Do you have depression or some form of mental health challenges? Have you ever considered writing down your thoughts in the form of a journal? Read how I started journaling in 1997 and then go out a get your self a new pen, a nice journal and start writing.
You don’t have to share your journal with anyone. It’s your story, your writing, just for you. I truly hope your writing will help you in some small way.
Excerpt from Count It All Joy:
When I was first diagnosed with depression, I denied that I, a registered nurse with a good attitude and a positive outlook on life could be depressed. It took several months before I could see that the symptoms my body and mind were experiencing were those of depression. I accepted the illness then and worked with my psychiatrist toward recovery. That was the summer of 1994.
My recovery has been very slow, due in large part to the fact that I am a single mother of two sons, one of whom is chronically ill. During the past several years I have experienced some of the darkest hours I ever hope to encounter. The profound sadness, the loss of interest in living and the anxious, restless energy have been very frightening. Throughout my recovery, the tragic events in my life would continue, so the healing was very difficult.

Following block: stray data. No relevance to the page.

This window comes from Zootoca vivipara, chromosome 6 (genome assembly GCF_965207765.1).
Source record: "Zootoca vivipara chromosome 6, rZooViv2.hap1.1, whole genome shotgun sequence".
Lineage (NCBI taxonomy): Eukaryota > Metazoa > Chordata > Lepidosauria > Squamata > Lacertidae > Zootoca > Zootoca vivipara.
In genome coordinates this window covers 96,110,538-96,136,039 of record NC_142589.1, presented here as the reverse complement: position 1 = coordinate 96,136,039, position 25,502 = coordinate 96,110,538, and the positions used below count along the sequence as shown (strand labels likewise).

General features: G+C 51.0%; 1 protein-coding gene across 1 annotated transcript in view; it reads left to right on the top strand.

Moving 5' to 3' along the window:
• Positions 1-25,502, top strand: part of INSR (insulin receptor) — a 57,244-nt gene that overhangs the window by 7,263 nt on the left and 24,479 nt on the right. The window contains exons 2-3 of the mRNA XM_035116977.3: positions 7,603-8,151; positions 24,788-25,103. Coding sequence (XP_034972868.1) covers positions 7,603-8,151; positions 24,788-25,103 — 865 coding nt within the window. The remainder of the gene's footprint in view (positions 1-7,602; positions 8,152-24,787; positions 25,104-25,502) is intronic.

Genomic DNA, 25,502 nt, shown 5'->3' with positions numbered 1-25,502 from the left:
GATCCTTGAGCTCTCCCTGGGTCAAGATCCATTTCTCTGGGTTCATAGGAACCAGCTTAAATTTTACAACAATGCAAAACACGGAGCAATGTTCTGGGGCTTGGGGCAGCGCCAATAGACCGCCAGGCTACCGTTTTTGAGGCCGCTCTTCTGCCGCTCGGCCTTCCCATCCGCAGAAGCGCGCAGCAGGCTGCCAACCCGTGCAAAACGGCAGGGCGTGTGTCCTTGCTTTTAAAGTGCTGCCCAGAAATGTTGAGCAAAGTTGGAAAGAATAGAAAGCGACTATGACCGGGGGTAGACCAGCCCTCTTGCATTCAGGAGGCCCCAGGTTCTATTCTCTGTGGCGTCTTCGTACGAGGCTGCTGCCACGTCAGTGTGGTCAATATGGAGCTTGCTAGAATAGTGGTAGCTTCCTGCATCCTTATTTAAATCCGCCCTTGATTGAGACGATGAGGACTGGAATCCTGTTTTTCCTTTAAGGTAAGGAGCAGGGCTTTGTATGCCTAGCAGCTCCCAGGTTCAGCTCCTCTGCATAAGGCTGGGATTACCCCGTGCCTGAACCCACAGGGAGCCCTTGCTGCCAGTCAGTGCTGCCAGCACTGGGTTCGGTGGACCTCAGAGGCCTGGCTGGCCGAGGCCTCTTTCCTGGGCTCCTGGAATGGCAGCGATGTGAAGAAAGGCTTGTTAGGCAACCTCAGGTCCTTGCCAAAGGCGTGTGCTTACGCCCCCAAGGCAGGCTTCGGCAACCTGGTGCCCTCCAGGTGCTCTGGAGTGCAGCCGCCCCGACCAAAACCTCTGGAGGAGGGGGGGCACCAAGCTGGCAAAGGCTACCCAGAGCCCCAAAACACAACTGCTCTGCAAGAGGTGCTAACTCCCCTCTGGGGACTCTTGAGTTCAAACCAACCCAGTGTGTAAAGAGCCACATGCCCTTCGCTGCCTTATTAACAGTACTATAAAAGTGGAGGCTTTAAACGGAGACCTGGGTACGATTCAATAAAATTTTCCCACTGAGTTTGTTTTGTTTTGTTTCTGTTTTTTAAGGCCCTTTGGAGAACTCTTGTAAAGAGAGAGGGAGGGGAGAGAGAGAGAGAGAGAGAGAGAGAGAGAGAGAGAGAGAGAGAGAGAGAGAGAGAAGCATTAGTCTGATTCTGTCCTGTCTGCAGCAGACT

In the spring of 1997, I decided it was time to write about my illness and my life’s experiences. I chose to write my story in the form of a journal. When I began, I knew that my story had to be told but I had no idea where to begin or how to get all my thoughts on paper. Initially, I hoped someone would write my story for me. I was incredibly ill and not overly excited about learning how to write a book.
One morning I selected a notebook and pen, went to the Grabbajabba in St. Albert and wrote my first entry. This was the beginning of a routine that allowed me many opportunities: to express myself on paper, to get out of the house, to meet new people and to chat about the simple pleasures of life. I still continue with my routine. I work toward being a better person, being a great mother to my sons and sharing my story.
Many of the entries in this journal come from the deepest corners of my heart and soul. Some were very painful to write. There are breaks between the dates of the entries, and some entries are very short. Some days, I had no energy or desire to write and could only sleep or do small errands or tasks that required little thinking.
Writing this journal has kept me focused and given me a sense of purpose. Writing about my illness has literally helped me to heal, to feel better about myself and to learn how to accept the challenges I continue to face. I carry the sadness that is in this book. Cry if you must, but please don’t carry the pain. Take what you have learned and be inspired to love more, care more and give more.
If you or someone you know has depression and needs help, please contact your local Mental Health support agency. A family physician can also provide assistance in obtaining proper medical assistance. You don’t need to face the illness alone.
copyright Sheila Ethier 2014